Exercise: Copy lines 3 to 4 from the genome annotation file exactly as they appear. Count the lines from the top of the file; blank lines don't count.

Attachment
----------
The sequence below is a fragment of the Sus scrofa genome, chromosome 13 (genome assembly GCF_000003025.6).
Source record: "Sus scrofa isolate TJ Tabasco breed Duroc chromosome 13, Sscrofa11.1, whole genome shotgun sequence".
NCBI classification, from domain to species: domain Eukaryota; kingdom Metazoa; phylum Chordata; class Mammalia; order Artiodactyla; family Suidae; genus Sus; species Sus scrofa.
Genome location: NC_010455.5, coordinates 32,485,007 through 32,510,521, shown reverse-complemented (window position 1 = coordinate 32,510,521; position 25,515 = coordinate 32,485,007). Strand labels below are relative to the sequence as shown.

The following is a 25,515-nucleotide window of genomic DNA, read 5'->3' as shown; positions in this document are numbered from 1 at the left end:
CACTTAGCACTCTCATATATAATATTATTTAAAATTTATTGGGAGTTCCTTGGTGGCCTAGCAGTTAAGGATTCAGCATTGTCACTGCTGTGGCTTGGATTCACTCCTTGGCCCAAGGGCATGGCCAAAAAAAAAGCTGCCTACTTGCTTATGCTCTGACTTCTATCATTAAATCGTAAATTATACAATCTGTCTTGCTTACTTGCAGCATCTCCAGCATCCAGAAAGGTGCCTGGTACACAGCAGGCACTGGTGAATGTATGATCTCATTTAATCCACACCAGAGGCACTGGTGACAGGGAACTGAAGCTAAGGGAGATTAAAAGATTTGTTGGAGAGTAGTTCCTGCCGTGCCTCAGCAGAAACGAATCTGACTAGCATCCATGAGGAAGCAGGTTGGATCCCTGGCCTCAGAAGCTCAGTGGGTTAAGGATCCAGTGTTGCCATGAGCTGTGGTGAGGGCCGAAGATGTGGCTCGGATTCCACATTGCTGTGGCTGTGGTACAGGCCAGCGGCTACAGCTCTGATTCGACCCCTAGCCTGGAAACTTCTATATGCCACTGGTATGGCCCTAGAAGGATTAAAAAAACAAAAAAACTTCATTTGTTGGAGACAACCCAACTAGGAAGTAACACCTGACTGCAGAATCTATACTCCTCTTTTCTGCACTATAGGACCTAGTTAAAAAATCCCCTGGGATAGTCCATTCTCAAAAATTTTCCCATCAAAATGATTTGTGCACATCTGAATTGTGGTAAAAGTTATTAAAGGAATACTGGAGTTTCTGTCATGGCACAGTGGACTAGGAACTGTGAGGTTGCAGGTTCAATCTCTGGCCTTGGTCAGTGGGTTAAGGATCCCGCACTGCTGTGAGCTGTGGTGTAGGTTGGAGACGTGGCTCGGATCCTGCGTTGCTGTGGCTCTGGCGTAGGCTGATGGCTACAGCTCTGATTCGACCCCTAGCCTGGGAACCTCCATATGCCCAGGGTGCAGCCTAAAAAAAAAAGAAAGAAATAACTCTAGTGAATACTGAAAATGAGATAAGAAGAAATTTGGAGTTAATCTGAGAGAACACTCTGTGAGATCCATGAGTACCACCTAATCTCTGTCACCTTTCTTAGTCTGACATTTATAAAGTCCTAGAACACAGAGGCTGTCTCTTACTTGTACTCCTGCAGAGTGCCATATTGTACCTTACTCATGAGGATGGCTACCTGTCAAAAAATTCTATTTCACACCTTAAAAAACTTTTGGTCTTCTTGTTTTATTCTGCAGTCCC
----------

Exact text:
NCBI classification, from domain to species: domain Eukaryota; kingdom Metazoa; phylum Chordata; class Mammalia; order Artiodactyla; family Suidae; genus Sus; species Sus scrofa.
Genome location: NC_010455.5, coordinates 32,485,007 through 32,510,521, shown reverse-complemented (window position 1 = coordinate 32,510,521; position 25,515 = coordinate 32,485,007). Strand labels below are relative to the sequence as shown.